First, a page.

I am beginning to think that the NDP might be somewhat waffling on a price on pollution. I hope that the New Democrats will give more concrete responses as to what their position is on a price on pollution.
Here we have a national program that other institutions and stakeholders decide to participate in. What is the program? The federal government says that we want to reduce emissions. We are putting aside a pot of money, and we are looking for the private sector, non-profits and governments to come forward to have access to a portion of that money, whether it is municipalities, universities or even the private sector, which has a role to play. There were 50-plus applications received, and yes, Loblaws was one of them. Loblaws committed to invest $48 million to make changes in terms of its refrigeration, of which the federal government would contribute 25%.
In exchange for that, I would note two things. One is that once that investment is done, it will be the equivalent of 50,000 vehicles being taken off the road. To me, that is a good thing. I suspect that most environmentalists would agree that this is a good thing, but not the New Democrats, because they would rather twist and turn to try to make it seem as if this is some sort of elitist policy. That is absolute hogwash.
That is just one aspect of it. In Canada, we have some of the most proactive companies on the green file of any companies in the world. A company in Mississauga, for example, is one of the companies that is going to be providing that modernized refrigeration. It is going to have access to that $48 million, and that is going to employ many Canadians as a direct result.
The New Democrats will mock that. Who cares about those jobs? Whether they are union or not, who cares? They want to focus on that $12 million and the so-called fridge. At the end of the day, this $48-million project, which is the equivalent of taking the emissions of 50,000 cars annually off the road through this technology, would in fact have an impact on jobs. More important, it will advance the technology that is so badly needed to improve the conditions of refrigeration into the future. That is what I would suggest is forward thinking, something that has been lacking among New Democrats in recent years.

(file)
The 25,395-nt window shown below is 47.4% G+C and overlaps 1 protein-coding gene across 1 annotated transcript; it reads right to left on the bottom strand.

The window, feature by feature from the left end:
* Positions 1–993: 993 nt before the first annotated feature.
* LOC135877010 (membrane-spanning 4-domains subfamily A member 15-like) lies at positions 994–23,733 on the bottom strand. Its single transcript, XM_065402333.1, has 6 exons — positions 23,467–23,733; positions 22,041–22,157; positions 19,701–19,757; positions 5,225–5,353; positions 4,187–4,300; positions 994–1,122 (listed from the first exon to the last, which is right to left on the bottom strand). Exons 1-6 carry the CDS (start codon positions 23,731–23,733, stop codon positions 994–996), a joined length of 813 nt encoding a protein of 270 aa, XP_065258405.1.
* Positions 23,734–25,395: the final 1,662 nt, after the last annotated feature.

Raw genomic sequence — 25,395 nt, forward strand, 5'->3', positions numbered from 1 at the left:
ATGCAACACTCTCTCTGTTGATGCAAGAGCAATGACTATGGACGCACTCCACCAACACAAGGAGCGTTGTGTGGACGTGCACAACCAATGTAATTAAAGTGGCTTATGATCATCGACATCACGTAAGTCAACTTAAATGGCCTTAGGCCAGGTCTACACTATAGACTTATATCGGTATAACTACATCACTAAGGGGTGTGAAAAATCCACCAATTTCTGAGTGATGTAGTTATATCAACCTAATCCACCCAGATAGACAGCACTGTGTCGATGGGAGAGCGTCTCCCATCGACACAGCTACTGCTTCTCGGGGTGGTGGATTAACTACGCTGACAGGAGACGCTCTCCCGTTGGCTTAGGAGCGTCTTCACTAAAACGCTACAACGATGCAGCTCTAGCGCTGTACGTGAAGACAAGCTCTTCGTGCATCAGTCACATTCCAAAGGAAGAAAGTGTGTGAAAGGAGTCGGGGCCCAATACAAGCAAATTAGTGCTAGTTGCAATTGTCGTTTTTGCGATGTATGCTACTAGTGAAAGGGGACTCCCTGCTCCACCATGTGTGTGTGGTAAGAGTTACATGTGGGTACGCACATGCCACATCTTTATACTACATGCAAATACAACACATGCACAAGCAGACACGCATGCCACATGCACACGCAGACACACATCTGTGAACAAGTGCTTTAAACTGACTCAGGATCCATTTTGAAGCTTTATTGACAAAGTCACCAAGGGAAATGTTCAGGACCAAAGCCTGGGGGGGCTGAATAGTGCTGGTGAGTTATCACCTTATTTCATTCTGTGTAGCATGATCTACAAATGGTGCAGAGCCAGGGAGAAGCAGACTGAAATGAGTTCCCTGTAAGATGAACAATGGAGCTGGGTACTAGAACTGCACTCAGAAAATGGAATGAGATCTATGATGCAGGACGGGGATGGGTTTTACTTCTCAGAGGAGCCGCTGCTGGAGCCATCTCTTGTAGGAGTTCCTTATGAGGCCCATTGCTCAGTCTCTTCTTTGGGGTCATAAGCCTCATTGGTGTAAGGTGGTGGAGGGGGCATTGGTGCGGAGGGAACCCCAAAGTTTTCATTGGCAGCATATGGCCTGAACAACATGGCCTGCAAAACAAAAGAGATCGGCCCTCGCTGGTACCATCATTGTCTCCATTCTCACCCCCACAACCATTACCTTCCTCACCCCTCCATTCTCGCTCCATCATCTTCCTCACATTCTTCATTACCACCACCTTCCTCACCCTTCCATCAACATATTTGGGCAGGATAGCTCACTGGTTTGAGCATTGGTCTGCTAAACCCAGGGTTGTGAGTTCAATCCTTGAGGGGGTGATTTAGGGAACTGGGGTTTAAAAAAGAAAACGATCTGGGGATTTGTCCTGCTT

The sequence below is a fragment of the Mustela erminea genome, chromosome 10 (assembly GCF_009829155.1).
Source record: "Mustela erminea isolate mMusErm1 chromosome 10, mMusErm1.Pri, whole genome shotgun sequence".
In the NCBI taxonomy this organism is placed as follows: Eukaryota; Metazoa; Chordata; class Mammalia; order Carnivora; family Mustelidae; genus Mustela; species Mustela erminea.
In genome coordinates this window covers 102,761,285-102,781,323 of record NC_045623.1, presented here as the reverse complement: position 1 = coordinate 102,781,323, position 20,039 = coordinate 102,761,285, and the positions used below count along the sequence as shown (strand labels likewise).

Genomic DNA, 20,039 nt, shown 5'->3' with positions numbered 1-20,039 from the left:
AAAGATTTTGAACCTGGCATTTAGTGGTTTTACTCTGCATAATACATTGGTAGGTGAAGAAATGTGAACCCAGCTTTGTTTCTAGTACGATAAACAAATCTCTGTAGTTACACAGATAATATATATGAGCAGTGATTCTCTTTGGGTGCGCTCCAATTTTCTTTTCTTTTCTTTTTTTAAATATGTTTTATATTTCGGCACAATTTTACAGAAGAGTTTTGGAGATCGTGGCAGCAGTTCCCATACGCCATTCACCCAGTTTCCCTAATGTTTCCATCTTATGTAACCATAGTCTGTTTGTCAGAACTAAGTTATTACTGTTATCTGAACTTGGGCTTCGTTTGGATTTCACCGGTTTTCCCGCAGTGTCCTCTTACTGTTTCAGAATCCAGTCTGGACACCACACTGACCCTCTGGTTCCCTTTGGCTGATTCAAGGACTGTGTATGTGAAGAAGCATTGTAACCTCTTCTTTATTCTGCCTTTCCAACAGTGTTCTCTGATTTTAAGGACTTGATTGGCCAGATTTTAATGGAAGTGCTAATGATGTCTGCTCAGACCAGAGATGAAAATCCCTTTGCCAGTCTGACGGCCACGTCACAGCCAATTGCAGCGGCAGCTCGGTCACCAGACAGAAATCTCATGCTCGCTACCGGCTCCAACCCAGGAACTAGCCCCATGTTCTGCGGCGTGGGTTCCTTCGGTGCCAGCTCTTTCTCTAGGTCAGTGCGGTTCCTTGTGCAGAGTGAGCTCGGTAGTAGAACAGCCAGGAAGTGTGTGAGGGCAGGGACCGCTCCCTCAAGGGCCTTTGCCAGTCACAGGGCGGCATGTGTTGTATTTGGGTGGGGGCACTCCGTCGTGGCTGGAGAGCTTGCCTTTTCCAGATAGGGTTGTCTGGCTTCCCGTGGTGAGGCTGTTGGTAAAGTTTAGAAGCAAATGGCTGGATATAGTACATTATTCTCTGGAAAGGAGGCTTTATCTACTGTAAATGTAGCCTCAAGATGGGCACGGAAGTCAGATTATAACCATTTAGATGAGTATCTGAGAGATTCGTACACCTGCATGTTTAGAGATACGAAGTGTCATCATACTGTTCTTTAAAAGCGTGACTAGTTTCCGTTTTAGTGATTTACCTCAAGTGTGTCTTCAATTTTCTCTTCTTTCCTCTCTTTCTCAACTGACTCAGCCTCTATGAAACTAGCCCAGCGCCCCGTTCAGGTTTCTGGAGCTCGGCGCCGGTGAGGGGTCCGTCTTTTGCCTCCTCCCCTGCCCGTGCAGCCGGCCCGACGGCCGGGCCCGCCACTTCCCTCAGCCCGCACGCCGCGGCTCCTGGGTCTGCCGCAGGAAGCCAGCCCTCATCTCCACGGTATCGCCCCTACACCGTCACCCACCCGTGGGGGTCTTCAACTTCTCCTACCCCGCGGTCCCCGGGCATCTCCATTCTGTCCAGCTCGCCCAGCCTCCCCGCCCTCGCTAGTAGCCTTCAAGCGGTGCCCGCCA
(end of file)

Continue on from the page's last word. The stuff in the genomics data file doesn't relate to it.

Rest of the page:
The New Democrats have caught on to what the Conservatives love doing. They would rather focus their attention on attacking the government. It does not matter what the Government of Canada actually does. It does not matter what kind of policies we bring in. They want to try to personalize it. They want to ramp it up. They want to twist reality.
When he talked about the policy I just enunciated, the member from Timmins—James Bay said that we are going to give $12 million to some rich dude who is living in the United States. That is how he has encapsulated that whole story. I suspect that if I were to have an intelligent discussion with the member from James Bay at a local university here in Ottawa, a vast majority of those students who participated would recognize that this is a smart thing to be doing by providing incentives to companies, governments and non-profit agencies that are going to move us forward on the issue of climate change.
I would have thought the NDP would recognize that and be supportive of it. The Conservatives do not surprise me on the issue. After all, let us remember, I think it has been 365 days and we are still waiting for a Conservative plan.
I think we will find that many Conservatives actually like the Liberal plan, even some of the former policy individuals in the Harper government like the idea of a price on pollution. In fact, I believe the original idea in North America can ultimately be rooted in the Province of Alberta. It had the idea of a price on pollution and then implemented it.